April 4 (Bloomberg) -- U.S. District Judge Jed Rakoff doesn’t shy away from high-profile fights.
In 2005, he challenged the Department of Defense for holding suspected terrorists at Guantanamo Bay in Cuba without identifying them. The Pentagon protested his order to release their names, saying it would undermine their privacy rights and in a few cases threaten national security. The judge rejected most of the arguments from the military and forced it to reveal the names, Bloomberg Markets magazine reports in its May issue.
“I’m not by nature reticent,” Rakoff, 68, says from behind his glass-topped desk in his chambers in lower Manhattan. “I wonder if Rush Limbaugh is ever going to come after me.”
Rakoff sits on the court for the Southern District of New York, which covers Wall Street. He has presided over a number of heavyweight financial lawsuits and currently is overseeing the case of former McKinsey & Co. head Rajat Gupta, who’s charged with insider trading. The judge is also embroiled in a battle with the Securities and Exchange Commission over what he considers its tepid enforcement of the law.
On Nov. 28, Rakoff threw out the SEC’s $285 million settlement of a lawsuit with Citigroup Inc. for selling $1 billion of toxic mortgage securities in a collateralized debt obligation that defaulted in 2007. As part of the agreement, New York-based Citigroup neither admitted nor denied the agency’s allegations, a clause that has been standard in such settlements for at least four decades. Rakoff said he wanted the SEC to reveal more facts about Citigroup’s wrongdoing so he could judge whether the settlement is fair.
“In much of the world, propaganda reigns, and truth is confined to secretive fearful whispers,” Rakoff wrote in the Citigroup case. “But the SEC, of all agencies, has a duty, inherent in its statutory mission, to see that the truth emerges.”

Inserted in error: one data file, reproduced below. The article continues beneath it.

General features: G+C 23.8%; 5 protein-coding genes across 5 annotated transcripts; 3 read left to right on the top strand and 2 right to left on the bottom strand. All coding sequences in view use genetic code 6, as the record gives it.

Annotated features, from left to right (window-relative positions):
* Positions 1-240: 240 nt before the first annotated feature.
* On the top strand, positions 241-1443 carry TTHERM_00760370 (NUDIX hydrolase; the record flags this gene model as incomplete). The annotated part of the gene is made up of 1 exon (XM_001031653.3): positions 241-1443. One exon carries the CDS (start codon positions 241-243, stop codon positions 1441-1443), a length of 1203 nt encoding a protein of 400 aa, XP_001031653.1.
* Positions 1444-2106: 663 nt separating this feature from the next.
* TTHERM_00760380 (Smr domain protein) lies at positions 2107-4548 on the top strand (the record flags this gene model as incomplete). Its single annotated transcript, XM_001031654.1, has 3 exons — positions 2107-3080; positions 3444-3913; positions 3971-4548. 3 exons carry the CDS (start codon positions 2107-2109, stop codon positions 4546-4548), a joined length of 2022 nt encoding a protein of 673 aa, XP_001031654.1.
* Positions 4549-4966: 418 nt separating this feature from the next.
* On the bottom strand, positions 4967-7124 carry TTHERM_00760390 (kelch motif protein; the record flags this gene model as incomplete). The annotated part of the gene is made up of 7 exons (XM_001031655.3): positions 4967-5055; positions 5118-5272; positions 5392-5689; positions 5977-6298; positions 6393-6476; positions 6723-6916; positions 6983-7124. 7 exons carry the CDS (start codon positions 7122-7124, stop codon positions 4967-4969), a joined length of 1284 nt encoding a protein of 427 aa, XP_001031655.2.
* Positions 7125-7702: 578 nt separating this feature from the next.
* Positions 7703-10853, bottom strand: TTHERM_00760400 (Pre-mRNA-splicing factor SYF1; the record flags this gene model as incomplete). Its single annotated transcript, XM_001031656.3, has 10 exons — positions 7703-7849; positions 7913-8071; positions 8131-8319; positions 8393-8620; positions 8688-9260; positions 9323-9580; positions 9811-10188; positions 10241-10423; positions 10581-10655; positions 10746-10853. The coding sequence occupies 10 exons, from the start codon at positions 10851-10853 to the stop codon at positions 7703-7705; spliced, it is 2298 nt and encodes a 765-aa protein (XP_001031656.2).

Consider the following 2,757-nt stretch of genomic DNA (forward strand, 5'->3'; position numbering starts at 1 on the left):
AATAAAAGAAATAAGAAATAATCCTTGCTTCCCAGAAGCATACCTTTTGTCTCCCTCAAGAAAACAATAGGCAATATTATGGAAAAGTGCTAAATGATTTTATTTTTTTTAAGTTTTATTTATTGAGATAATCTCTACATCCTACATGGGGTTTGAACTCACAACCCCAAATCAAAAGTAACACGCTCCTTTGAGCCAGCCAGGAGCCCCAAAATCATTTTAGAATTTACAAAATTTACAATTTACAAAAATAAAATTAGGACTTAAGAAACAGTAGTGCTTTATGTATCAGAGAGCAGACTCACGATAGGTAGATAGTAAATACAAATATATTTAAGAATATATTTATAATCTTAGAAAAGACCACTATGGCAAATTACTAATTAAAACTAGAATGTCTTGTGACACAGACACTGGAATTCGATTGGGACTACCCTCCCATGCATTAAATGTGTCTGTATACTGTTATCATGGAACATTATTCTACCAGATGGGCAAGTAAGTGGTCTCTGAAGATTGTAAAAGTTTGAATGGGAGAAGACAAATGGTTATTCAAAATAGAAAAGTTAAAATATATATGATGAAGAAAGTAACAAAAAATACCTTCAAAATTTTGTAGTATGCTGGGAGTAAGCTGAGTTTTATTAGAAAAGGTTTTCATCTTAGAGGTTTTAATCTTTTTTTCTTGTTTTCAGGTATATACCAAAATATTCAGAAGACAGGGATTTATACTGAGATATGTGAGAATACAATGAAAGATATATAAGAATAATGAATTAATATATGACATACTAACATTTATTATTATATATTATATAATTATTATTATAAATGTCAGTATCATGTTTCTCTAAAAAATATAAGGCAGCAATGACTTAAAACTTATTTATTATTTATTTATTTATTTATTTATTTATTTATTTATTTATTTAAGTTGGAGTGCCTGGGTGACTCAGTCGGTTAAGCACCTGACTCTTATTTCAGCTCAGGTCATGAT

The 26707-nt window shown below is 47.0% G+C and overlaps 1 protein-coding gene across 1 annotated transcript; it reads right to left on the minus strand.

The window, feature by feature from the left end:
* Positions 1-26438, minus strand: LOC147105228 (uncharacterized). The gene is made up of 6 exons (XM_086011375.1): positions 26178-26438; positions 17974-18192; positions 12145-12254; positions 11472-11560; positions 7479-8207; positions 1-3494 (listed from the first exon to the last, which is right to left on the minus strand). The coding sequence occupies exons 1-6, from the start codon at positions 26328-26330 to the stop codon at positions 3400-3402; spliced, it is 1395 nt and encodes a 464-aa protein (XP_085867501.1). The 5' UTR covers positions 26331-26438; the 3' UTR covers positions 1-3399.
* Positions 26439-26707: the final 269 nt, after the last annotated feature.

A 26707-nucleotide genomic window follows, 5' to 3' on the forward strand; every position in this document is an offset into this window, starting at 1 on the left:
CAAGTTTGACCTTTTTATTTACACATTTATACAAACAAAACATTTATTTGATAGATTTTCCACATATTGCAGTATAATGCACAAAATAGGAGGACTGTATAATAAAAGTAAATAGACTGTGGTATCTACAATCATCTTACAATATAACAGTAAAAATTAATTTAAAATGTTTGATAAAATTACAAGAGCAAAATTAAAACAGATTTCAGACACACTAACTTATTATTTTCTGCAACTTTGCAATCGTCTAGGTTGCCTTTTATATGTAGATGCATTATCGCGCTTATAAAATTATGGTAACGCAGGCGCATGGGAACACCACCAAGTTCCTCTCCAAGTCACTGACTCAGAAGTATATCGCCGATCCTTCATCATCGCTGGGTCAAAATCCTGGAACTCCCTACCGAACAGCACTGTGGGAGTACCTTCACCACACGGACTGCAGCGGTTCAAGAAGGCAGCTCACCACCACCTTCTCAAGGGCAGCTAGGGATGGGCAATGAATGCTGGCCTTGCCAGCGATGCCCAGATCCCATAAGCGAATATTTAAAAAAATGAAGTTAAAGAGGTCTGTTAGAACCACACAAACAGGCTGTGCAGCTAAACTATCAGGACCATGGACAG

An appeals court may soon block Rakoff from getting the truth. The SEC, stung from the judge’s criticism, appealed his Citigroup ruling -- the first time the agency has challenged a judge’s decision in an enforcement action since 1984. In a blunt rebuke to Rakoff on March 15, the U.S. Court of Appeals in Manhattan said judges like Rakoff have only minimal authority to second-guess the SEC, which is better equipped to protect investors.
The appeals court won’t make a final ruling until at least September, when a court-appointed lawyer, Lankler Siffert & Wohl Partner John Wing, presents Rakoff’s argument.
“The court says Rakoff’s a rogue judge,” says Adam Pritchard, a professor of law at the University of Michigan. “It is not the district court’s business to determine what’s in the public interest.”
Rakoff’s bold decisions have been shot down before. In 2002, he ruled the death penalty unconstitutional in a case before him -- a decision that was later reversed.
“He’s not a madman off on a power trip,” says David Schulz, the attorney who represented the Associated Press, which was seeking the names in the Guantanamo case. “He is a very principled guy who wants the government to do the right thing and gets very impatient when it doesn’t.”
Rakoff’s rulings helped spur the $162 million settlement on March 16 of a lawsuit threatening the owners of the New York Mets. The trustee of Bernard Madoff’s investment firm claimed co-owners Fred Wilpon and Saul Katz ignored warnings of fraud in order to pocket hundreds of millions of dollars in profits. Rakoff had earlier rejected much of the trustee’s $1 billion claim while also putting the Mets at risk of paying as much as $386 million.